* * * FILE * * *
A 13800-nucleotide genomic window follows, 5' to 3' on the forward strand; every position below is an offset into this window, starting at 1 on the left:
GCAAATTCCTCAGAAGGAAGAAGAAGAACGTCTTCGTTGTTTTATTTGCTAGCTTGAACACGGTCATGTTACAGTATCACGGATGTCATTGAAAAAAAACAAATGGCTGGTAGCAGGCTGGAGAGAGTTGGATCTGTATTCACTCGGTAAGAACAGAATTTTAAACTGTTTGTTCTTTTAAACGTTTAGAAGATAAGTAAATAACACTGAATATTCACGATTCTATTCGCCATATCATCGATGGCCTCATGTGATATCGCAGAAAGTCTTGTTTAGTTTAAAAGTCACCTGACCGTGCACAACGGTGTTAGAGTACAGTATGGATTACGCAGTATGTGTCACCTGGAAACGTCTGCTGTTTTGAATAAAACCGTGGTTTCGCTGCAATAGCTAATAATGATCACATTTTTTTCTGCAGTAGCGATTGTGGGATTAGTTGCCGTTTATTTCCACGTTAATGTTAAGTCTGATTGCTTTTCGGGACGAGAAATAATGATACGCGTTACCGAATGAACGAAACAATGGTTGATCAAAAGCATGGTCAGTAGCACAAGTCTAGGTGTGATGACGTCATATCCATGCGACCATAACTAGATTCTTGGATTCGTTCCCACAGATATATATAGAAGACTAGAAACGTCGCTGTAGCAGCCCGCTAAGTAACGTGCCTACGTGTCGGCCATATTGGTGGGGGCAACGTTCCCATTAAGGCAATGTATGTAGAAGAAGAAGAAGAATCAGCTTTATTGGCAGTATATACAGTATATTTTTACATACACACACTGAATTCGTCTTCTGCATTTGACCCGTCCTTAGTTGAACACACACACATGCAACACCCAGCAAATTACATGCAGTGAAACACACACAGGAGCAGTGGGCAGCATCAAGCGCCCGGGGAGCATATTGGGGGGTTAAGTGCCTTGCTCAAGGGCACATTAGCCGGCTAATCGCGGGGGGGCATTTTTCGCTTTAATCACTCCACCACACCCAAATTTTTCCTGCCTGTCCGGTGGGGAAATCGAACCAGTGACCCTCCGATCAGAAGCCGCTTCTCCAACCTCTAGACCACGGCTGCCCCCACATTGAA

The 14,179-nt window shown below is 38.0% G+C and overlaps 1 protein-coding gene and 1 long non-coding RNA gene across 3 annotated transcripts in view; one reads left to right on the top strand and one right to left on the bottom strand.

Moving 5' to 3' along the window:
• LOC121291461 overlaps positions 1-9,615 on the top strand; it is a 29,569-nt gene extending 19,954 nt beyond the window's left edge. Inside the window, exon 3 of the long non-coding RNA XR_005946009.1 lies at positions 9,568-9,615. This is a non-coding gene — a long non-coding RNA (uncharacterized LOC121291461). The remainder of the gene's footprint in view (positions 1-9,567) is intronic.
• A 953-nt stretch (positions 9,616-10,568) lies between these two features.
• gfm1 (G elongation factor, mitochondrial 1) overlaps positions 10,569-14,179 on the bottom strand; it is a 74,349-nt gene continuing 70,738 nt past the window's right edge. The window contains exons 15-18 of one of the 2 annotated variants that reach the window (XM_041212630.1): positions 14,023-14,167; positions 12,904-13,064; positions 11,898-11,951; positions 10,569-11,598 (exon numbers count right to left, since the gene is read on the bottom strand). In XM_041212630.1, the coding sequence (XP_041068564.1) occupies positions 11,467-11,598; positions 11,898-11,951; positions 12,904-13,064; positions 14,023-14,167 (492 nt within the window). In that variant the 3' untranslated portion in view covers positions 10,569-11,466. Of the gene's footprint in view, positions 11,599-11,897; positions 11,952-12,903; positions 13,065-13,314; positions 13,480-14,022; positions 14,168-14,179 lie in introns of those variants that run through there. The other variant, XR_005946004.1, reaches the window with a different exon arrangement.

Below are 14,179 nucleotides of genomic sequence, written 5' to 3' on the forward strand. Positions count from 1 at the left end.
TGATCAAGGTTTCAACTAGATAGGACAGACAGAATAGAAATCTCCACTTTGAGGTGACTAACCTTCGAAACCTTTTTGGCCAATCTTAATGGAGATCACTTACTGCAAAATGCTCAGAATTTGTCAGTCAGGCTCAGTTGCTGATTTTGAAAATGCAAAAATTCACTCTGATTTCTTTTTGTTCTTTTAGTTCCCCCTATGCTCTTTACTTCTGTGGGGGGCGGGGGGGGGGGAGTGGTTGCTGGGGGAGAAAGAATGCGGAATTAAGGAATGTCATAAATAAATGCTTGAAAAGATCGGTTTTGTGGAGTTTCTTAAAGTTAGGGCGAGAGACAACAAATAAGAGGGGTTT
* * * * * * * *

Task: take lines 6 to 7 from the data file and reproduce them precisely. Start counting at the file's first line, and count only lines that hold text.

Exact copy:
• A 953-nt stretch (positions 9,616-10,568) lies between these two features.
• gfm1 (G elongation factor, mitochondrial 1) overlaps positions 10,569-14,179 on the bottom strand; it is a 74,349-nt gene continuing 70,738 nt past the window's right edge. The window contains exons 15-18 of one of the 2 annotated variants that reach the window (XM_041212630.1): positions 14,023-14,167; positions 12,904-13,064; positions 11,898-11,951; positions 10,569-11,598 (exon numbers count right to left, since the gene is read on the bottom strand). In XM_041212630.1, the coding sequence (XP_041068564.1) occupies positions 11,467-11,598; positions 11,898-11,951; positions 12,904-13,064; positions 14,023-14,167 (492 nt within the window). In that variant the 3' untranslated portion in view covers positions 10,569-11,466. Of the gene's footprint in view, positions 11,599-11,897; positions 11,952-12,903; positions 13,065-13,314; positions 13,480-14,022; positions 14,168-14,179 lie in introns of those variants that run through there. The other variant, XR_005946004.1, reaches the window with a different exon arrangement.